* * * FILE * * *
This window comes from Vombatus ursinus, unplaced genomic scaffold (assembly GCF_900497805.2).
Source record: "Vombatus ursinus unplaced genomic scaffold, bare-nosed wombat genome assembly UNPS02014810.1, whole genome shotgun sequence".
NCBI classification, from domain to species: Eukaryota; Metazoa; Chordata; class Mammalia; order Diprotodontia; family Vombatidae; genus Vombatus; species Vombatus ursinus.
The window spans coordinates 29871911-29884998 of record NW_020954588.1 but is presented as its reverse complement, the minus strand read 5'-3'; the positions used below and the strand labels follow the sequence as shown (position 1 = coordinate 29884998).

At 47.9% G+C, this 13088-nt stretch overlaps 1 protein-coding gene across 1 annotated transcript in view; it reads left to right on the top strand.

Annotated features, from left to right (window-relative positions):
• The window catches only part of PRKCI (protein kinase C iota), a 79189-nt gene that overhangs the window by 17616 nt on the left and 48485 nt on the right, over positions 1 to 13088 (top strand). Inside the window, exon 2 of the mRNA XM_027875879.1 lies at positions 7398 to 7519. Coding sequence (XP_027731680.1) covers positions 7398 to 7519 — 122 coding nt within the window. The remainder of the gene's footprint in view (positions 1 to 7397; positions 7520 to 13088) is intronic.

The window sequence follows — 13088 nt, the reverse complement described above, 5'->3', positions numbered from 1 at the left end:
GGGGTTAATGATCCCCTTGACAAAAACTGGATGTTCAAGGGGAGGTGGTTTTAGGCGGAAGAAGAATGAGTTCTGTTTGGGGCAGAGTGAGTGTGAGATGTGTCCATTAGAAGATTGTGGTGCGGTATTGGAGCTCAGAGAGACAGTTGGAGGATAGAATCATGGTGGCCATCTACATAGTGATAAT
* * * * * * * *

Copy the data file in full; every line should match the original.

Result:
This window comes from Vombatus ursinus, unplaced genomic scaffold (assembly GCF_900497805.2).
Source record: "Vombatus ursinus unplaced genomic scaffold, bare-nosed wombat genome assembly UNPS02014810.1, whole genome shotgun sequence".
NCBI classification, from domain to species: Eukaryota; Metazoa; Chordata; class Mammalia; order Diprotodontia; family Vombatidae; genus Vombatus; species Vombatus ursinus.
The window spans coordinates 29871911-29884998 of record NW_020954588.1 but is presented as its reverse complement, the minus strand read 5'-3'; the positions used below and the strand labels follow the sequence as shown (position 1 = coordinate 29884998).

At 47.9% G+C, this 13088-nt stretch overlaps 1 protein-coding gene across 1 annotated transcript in view; it reads left to right on the top strand.

Annotated features, from left to right (window-relative positions):
• The window catches only part of PRKCI (protein kinase C iota), a 79189-nt gene that overhangs the window by 17616 nt on the left and 48485 nt on the right, over positions 1 to 13088 (top strand). Inside the window, exon 2 of the mRNA XM_027875879.1 lies at positions 7398 to 7519. Coding sequence (XP_027731680.1) covers positions 7398 to 7519 — 122 coding nt within the window. The remainder of the gene's footprint in view (positions 1 to 7397; positions 7520 to 13088) is intronic.

The window sequence follows — 13088 nt, the reverse complement described above, 5'->3', positions numbered from 1 at the left end:
GGGGTTAATGATCCCCTTGACAAAAACTGGATGTTCAAGGGGAGGTGGTTTTAGGCGGAAGAAGAATGAGTTCTGTTTGGGGCAGAGTGAGTGTGAGATGTGTCCATTAGAAGATTGTGGTGCGGTATTGGAGCTCAGAGAGACAGTTGGAGGATAGAATCATGGTGGCCATCTACATAGTGATAAT